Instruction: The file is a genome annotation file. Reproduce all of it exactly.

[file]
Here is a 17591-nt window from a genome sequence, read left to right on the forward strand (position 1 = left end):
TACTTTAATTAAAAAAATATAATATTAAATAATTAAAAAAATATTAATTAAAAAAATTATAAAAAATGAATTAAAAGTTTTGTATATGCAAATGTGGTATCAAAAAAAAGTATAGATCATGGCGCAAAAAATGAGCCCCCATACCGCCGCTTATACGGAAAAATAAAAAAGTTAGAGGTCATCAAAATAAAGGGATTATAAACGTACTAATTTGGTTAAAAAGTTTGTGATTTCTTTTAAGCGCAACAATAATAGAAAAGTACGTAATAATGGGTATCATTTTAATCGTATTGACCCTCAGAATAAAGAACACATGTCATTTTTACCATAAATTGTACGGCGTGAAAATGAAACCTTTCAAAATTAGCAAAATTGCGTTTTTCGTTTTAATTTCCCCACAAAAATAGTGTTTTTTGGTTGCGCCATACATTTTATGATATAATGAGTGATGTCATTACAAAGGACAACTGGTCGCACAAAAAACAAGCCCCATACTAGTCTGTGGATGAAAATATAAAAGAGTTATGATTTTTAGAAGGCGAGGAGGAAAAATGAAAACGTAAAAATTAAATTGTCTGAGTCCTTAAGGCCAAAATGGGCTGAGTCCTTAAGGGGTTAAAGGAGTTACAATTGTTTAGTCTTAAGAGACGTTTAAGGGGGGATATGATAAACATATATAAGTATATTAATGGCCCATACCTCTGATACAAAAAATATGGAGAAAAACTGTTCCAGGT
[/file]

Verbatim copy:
Here is a 17591-nt window from a genome sequence, read left to right on the forward strand (position 1 = left end):
TACTTTAATTAAAAAAATATAATATTAAATAATTAAAAAAATATTAATTAAAAAAATTATAAAAAATGAATTAAAAGTTTTGTATATGCAAATGTGGTATCAAAAAAAAGTATAGATCATGGCGCAAAAAATGAGCCCCCATACCGCCGCTTATACGGAAAAATAAAAAAGTTAGAGGTCATCAAAATAAAGGGATTATAAACGTACTAATTTGGTTAAAAAGTTTGTGATTTCTTTTAAGCGCAACAATAATAGAAAAGTACGTAATAATGGGTATCATTTTAATCGTATTGACCCTCAGAATAAAGAACACATGTCATTTTTACCATAAATTGTACGGCGTGAAAATGAAACCTTTCAAAATTAGCAAAATTGCGTTTTTCGTTTTAATTTCCCCACAAAAATAGTGTTTTTTGGTTGCGCCATACATTTTATGATATAATGAGTGATGTCATTACAAAGGACAACTGGTCGCACAAAAAACAAGCCCCATACTAGTCTGTGGATGAAAATATAAAAGAGTTATGATTTTTAGAAGGCGAGGAGGAAAAATGAAAACGTAAAAATTAAATTGTCTGAGTCCTTAAGGCCAAAATGGGCTGAGTCCTTAAGGGGTTAAAGGAGTTACAATTGTTTAGTCTTAAGAGACGTTTAAGGGGGGATATGATAAACATATATAAGTATATTAATGGCCCATACCTCTGATACAAAAAATATGGAGAAAAACTGTTCCAGGT